It will be harder for Christian schools to fire LGBTIQ+ teachers under an overhaul of Queensland’s anti-discrimination laws being considered by the Palaszczuk government. Queensland Human Rights Commissioner Scott McDougall has recommended exemptions given to church-run schools that allow them to discriminate on the basis of sexuality, gender identity, marital status or pregnancy be narrowed. In a 420-page report tabled in parliament Mr McDougall recommended that the “genuine occupational requirement” for staff in Christian schools to share its beliefs be replaced by a tighter definition. It would mean staff not directly involved in religious education, such as science, math and English teachers, would be better protected against discrimination.

“A specific concern from submissions was that the current act requires employees to hide or suppress who they are in the workplace,” the report read. “Hiding or suppressing sexuality and gender identity has been linked to psychological harm and can lead to ongoing mental health issues and suicidal ideation. “It was noted that being LGBTQ+ and holding a religious belief are not mutually exclusive.” Mr McDougall’s report comes after a Brisbane Christian school asked its teachers to sign employment contracts that warned they could be sacked for being openly homosexual. It was the second time this year that Citipointe Christian College was called out for discrimination after it asked families to sign a document that labelled homosexuality as “immoral” and offensive to God.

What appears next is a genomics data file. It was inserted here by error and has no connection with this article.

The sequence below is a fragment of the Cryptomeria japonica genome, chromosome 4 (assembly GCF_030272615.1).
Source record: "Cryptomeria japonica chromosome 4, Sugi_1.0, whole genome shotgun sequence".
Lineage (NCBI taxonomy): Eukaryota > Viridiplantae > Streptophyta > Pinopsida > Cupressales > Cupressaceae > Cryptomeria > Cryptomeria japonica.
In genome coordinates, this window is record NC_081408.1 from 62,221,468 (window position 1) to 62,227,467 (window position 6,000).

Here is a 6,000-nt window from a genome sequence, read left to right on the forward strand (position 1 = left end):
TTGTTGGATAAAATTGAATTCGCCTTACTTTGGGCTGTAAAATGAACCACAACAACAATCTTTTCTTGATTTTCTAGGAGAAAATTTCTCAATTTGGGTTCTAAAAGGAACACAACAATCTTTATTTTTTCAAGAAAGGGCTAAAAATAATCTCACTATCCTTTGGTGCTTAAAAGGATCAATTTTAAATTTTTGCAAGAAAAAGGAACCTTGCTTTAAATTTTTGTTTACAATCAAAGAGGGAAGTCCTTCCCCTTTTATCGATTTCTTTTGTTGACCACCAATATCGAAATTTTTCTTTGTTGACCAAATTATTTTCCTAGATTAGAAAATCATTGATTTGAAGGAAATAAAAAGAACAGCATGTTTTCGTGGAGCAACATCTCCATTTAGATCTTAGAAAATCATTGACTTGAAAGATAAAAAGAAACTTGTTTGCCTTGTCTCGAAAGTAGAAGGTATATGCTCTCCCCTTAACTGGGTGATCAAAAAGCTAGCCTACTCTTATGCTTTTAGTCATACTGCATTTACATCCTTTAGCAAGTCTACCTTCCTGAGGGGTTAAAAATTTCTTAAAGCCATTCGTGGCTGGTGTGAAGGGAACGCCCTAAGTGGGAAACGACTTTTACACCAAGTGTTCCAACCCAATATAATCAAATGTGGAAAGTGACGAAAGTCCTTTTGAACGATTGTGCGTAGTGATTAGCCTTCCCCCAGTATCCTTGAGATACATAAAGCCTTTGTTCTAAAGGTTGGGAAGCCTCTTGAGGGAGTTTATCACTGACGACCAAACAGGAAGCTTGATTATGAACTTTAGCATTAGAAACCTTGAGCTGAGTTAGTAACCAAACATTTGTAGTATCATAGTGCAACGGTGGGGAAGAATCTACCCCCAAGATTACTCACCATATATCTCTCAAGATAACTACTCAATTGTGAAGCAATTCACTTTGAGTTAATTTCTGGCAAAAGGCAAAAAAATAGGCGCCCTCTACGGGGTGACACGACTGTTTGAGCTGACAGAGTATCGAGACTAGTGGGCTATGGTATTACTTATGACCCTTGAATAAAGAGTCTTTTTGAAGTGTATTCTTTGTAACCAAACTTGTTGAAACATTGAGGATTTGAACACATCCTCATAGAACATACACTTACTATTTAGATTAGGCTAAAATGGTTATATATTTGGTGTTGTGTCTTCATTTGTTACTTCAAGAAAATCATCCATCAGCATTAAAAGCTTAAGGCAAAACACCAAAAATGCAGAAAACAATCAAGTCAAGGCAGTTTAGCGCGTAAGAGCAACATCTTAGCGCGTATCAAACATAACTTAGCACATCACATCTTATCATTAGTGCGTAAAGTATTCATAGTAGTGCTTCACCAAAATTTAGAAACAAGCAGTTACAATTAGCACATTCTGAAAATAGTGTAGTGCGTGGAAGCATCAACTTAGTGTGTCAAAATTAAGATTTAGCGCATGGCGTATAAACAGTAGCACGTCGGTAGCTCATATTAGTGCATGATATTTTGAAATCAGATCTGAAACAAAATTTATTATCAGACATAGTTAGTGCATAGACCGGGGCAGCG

The contract, which asked students to denounce homosexuality and agree to specific gender roles, sparked national uproar and put a spotlight on the rights of Christian schools to teach traditional doctrines, which some Australian’s find hateful or discriminatory. Christian Schools Australia director of public policy Mark Spencer said parents should be able to choose a school that reflected their values and beliefs. “To suggest a science teacher, or any staff member, at a Christian school is not involved in ‘teaching, observance or practice of a religion’ shows a fundamental lack of understanding of the nature of faith and how it is expressed and communicated,” he said. “It is staggering the body charged with protecting human rights in Queensland could be so ignorant of the essence of such an essential right as religious freedom. We are calling on Attorney-General Shannon Fentiman to reject these extreme proposals.”

The Palaszczuk government will formally respond to the report by the end of the year, but Ms Fentiman said the recommended reforms “will mean LGBTIQ+ students and staff feel safe in religious schools, while still protecting religious freedoms”. “The actions of Citipointe Christian College at the start of this year highlighted the importance of having specific protections for LGBTIQ+ students and staff at religious schools,” she said. Under the new anti-discrimination blueprint, employers would also have a “positive duty” to eliminate sexual harassment in their workplace and people with an “irrelevant” criminal history could not be turned away from a job.

Source: Compiled by APN from media reports

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